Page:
The "logic model" describes the mission and goals of Palo Alto's counseling programs, even though individual schools — including Gunn and Palo Alto high schools — use different counseling delivery systems.
Student Services Coordinator Brenda Carrillo, who has managed the district-wide counseling discussions, said the new model is based on principles recommended by the American School Counselor Association.
Counselors from Gunn and Paly described plans to measure the effectiveness of their programs through surveys of students and parents, including the district's annual strategic plan survey, alumni surveys and the California Healthy Kids Survey.
Gunn Assistant Principal Tom Jacoubowsky said Gunn had "stolen some really good ideas" from Paly through the collaboration, and also begun implementing some of the 40 reforms suggested by an internal Gunn advisory committee last year.
"To see the kind of collaboration going on is fantastic," board member Dana Tom said. "It's a great opportunity to learn, share ideas, improve and identify where you can most improve."
Board President Barb Mitchell said a previous gap in spending on counseling between Gunn and Paly had been addressed and that a "major infusion" is rectifying the problem.
"I'm really excited about your work and the strides you've taken, and they will show up in many ways in the lives of our kids," Mitchell told the counselors.
But Tuesday's presentation did little to satisfy longtime critics of Gunn's counseling program, who for years have urged the board to order the school to adopt Paly's model of a "teacher advisory" system. Under that system, about 40 "teacher advisers" augment the school's small counseling staff. Two critics testified Tuesday.
"The central fact, and a peculiar fact, about our district is that we have two high schools and two very different models for delivering counseling services," said Ken Dauber, a prospective school board candidate who has long urged consistency between the two high school programs. Dauber ran unsuccessfully for the board in 2012.
"I can't imagine that's terribly common in California or nationally ... and it immediately raises the question of whether the two models are delivering equivalent services and whether we're efficiently using our resources," he said.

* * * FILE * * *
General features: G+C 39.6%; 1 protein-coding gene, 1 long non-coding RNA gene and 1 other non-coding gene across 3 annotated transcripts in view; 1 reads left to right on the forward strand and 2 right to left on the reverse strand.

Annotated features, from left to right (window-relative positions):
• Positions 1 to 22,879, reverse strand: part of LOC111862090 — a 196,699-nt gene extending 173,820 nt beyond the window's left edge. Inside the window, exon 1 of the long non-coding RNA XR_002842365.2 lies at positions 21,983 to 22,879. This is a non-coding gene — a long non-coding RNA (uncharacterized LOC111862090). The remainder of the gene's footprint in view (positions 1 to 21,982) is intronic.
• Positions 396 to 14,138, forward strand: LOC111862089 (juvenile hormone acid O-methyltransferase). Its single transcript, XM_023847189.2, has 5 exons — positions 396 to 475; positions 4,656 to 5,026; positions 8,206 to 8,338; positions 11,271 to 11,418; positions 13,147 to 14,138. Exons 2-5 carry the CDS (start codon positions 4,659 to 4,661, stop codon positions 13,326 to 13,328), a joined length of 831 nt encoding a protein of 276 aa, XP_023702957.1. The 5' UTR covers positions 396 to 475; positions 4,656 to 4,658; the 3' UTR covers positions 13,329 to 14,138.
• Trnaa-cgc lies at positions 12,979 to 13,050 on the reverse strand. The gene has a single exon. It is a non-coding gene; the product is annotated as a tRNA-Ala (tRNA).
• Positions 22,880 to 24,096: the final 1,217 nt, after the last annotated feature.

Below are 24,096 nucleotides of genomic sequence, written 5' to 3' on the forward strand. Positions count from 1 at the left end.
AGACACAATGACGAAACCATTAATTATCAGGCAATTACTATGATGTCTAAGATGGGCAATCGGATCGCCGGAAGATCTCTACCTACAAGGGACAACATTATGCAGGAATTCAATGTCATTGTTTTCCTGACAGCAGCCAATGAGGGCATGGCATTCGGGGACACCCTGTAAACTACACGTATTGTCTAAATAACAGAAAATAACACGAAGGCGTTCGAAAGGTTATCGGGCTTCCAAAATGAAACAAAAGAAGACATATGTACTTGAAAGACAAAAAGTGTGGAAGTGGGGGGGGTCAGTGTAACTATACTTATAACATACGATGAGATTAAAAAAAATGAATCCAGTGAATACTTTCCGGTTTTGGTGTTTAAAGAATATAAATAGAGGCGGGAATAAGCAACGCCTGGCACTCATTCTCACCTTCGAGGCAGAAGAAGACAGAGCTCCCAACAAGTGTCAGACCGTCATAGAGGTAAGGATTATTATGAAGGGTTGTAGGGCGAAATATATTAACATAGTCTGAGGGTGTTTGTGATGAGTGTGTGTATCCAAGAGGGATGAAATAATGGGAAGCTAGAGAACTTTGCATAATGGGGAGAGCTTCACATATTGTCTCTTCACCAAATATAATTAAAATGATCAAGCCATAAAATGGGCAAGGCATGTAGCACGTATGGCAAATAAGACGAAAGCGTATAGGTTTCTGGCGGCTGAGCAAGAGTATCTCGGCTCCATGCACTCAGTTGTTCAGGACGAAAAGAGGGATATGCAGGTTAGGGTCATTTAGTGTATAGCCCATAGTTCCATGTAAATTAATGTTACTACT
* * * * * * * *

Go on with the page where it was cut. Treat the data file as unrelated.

Dauber cited past survey data of parents and students indicating a "persistent gap" in quality levels between the Paly and Gunn counseling programs. Despite years of discussion, the district has yet to find "clear, stable measures" to determine whether the quality gap is closing or growing larger.
But Superintendent Kevin Skelly said it was a mistake to "fixate" on selected satisfaction data without looking at the "larger picture," noting that Gunn is 10 percent higher than Paly in its percentage of graduates who complete a four-year college prep curriculum.
"We do want to have those (counseling) services improve," Skelly said. "It's an area that's important to our community. But I would not change the Gunn model without doing great investigation into how it would affect the overall school quality, and making sure you had the buy-in of that staff at Gunn High School.
"This conversation in many ways started with the suicide cluster (of Palo Alto students in 2009 and 2010) and has just continued unremittingly for four years and, frankly, I think it's been unfair to Gunn to focus on the counseling program without celebrating the successes of that school and the multiple dimensions in which the parents are very satisfied," Skelly said.
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